How are inherited platelet disorders diagnosed?

Inherited platelet disorders are diagnosed initially with a complete blood count (CBC), coagulation tests called the prothrombin time (PT) and the activated partial thromboplastin time (aPTT), analysis of platelet function, and examination of your blood under a microscope to look for particular types of cells. Testing continues with a technique called flow cytometry and analysis of mutations of your genes.

Do inherited platelet disorders cause problems during pregnancy?

These conditions put you at risk of hemorrhage and the risk increases during pregnancy as a result of changes in the blood.

Do inherited platelet disorders cause problems for the baby?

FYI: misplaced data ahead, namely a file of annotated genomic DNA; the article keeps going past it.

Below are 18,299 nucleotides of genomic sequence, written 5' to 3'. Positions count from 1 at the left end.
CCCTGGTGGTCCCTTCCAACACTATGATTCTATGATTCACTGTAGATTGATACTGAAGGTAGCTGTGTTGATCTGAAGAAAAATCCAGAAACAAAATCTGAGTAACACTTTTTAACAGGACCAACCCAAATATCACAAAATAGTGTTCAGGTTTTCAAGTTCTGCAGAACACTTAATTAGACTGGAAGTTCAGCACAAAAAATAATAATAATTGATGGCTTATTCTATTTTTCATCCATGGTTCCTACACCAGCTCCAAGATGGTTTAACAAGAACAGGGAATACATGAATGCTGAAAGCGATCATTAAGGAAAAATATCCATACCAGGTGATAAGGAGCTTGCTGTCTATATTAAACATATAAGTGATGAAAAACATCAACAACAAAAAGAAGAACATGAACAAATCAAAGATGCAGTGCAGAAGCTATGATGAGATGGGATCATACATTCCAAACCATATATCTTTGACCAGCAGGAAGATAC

If you hemorrhage on account of the inherited platelet disorder, this can put the health and life of the developing baby at risk by causing a reduction of blood circulation through the uterus and placenta.

What to consider about taking medications when you are pregnant or breastfeeding:

  • The risks to yourself and your baby if you do not treat the inherited platelet disorder
  • The risks and benefits of each medication you use when you are pregnant
  • The risks and benefits of each medication you use when you are breastfeeding

What should I know about using medication to treat my inherited platelet disorder during pregnancy?